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Forest Health Highlights - 1999

Oklahoma


The Oklahoma Department of Agriculture, Forestry Services provides forest health protection assistance to state and private land managers within the State.  The State and the USDA Forest Service Forest Health Protection unit fund this program cooperatively.

Oklahoma Forest Type Distribution

Oklahoma Forest Facts

*  Over 20% of the State of Oklahoma is forested (about 10 million acres).  

 *  Over 90% of forested acreage in Oklahoma is privately owned. Small landowners comprise the largest group.

*  The Ouachita National Forest 300,000 acres provides recreational and wildlife benefits as well as timber products and jobs for hundreds of people.

*  Major insect and disease outbreaks have been infrequent within the forested areas of eastern Oklahoma.

*  While the southern pine beetle (SPB) occasionally causes problems, only minor activity was present in 1998. However, due to the stress created by drought and excessive heat in 1998 - 1999, pine engraver beetle populations increased greatly on southern pines.  Many single trees and multiple-tree spots occurred in McCurtain and Pushmataha counties.  An estimated 22,000 trees were killed over a 1.7 million acre area, representing about 203,000 cubic feet of wood volume.

*  Weather (drought and excessive heat) severely impacted Oklahoma’s forests and tree plantings in 1998 - 1999.  Many trees showed silt and scorch symptoms as well as much defoliation.  The extent of dieback and mortality will not be fully known until the 2000 growing season.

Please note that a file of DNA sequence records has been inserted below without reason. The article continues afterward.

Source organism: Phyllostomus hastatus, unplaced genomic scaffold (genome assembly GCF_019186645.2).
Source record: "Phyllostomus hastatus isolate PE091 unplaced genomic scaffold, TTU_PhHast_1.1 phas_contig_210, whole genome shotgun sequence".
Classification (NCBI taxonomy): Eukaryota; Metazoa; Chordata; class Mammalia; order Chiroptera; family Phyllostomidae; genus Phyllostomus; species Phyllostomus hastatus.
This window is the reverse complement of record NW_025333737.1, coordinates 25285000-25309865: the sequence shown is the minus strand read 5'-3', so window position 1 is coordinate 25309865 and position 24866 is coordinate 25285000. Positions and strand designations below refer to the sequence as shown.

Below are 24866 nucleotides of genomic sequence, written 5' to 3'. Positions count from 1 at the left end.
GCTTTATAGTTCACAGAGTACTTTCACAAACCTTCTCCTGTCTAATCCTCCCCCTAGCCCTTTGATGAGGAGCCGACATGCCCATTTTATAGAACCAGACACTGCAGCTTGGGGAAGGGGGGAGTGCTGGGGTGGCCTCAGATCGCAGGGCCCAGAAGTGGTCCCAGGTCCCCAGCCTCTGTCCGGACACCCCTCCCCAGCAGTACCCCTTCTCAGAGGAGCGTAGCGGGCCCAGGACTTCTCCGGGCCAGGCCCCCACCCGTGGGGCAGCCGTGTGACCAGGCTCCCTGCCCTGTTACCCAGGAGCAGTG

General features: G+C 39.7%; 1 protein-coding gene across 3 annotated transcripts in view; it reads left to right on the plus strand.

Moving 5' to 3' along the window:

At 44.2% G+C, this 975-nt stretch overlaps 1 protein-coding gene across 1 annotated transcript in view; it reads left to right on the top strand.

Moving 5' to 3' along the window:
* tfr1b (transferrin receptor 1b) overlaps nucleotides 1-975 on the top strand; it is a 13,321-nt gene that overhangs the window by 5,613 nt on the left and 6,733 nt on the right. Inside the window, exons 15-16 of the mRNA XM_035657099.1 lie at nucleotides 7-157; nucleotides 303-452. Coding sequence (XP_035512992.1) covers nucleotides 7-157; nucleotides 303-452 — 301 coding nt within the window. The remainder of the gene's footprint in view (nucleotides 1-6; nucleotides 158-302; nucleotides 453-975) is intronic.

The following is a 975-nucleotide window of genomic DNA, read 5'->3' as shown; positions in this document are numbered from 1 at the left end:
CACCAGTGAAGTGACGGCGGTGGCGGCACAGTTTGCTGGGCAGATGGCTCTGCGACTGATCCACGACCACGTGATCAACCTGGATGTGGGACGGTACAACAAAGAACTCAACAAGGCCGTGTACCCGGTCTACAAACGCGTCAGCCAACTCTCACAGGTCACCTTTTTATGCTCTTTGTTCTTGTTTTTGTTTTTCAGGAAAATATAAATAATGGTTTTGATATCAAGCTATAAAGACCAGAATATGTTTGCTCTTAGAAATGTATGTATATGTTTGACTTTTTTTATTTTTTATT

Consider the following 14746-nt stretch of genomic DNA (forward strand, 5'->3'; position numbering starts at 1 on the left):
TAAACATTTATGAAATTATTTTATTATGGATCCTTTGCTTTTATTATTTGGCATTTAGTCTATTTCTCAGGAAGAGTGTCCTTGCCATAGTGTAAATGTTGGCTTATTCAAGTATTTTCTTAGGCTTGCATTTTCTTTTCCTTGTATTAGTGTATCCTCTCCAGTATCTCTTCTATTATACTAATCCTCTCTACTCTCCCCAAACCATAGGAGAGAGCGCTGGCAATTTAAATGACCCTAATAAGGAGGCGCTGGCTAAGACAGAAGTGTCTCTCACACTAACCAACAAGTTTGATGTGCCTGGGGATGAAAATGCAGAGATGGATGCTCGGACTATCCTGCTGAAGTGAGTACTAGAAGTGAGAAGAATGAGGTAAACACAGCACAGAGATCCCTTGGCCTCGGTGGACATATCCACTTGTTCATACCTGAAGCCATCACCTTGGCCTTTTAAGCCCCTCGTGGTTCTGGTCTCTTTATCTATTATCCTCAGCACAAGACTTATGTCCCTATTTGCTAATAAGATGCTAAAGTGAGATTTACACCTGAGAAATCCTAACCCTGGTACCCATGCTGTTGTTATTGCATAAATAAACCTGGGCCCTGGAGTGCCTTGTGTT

*  Gypsy moth trapping is routinely carried out in order to detect new infestations of this exotic pest. Trapping in 1999 yielded no catches.


The Oklahoma Forestry Services and
USDA Forest Service

In spite of the relatively good health of Oklahoma’s forests, a variety of insects and diseases (both native and introduced), and human-caused impacts such as air pollution, continue to threaten the State’s resources.  To deal with this constantly changing mix of challenges, the Forestry Services and the Forest Health Protection unit of the USDA Forest Service cooperate to prevent, detect, suppress and manage this multitude of threats.  The partnership between the two agencies has worked for three decades to maintain and improve the health of Oklahoma’s forests. 

Forest Health Protection’s contributions (dollars) to the Oklahoma Forestry Services’ Cooperative Forest Health Program, 1997-2000.

1997

1998

1999

2000

Cooperative Forest Health Program

31,339

45,000

45,000

45,000

 

For additional information, contact:

Oklahoma Department of Agriculture (or)  USDA Forest Forestry Service
Forestry Services     Forest Health Protection
2800 N Lincoln Blvd.   2500 Shreveport Highway
Oklahoma City, OK 73105      Pineville, LA 71360
(405) 521-3864    (318) 473-7286
E-mail: patrick@oda.state.ok.us   E-mail: Alexandria Field Office
http://www.state.ok.us/~okag/forhome.html          http://www.fs.fed.us/r8/foresthealth